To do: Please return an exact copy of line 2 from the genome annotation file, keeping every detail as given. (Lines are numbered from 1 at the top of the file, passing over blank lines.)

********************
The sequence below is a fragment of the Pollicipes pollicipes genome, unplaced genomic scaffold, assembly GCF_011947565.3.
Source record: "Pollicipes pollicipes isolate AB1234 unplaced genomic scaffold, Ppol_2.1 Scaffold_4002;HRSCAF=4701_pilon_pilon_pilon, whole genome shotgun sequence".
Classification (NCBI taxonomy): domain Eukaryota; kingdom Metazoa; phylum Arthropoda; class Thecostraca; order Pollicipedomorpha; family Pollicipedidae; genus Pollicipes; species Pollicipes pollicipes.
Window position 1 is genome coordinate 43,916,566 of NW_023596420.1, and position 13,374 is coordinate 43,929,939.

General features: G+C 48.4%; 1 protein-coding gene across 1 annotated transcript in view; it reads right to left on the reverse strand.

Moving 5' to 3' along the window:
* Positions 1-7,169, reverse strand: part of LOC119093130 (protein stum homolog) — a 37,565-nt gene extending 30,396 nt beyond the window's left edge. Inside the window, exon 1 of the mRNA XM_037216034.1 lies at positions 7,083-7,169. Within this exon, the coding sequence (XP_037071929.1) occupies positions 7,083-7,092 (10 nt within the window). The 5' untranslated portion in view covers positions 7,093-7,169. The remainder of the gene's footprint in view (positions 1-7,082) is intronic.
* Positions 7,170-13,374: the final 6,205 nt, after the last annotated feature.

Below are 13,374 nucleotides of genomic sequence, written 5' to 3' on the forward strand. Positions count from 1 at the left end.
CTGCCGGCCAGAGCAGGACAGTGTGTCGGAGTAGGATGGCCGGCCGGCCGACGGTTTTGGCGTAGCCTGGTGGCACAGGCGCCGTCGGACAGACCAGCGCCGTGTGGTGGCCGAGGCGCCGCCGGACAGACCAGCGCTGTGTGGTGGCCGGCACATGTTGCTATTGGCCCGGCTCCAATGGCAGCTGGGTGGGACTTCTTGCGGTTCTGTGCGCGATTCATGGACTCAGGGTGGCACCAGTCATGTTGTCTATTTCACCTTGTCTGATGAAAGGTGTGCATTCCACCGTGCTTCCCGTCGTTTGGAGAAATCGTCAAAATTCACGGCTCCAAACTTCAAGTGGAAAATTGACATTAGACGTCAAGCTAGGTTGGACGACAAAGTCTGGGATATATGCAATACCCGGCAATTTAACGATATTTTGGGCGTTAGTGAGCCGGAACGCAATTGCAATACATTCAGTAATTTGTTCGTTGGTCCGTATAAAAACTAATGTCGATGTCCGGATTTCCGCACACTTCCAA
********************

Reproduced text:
Source record: "Pollicipes pollicipes isolate AB1234 unplaced genomic scaffold, Ppol_2.1 Scaffold_4002;HRSCAF=4701_pilon_pilon_pilon, whole genome shotgun sequence".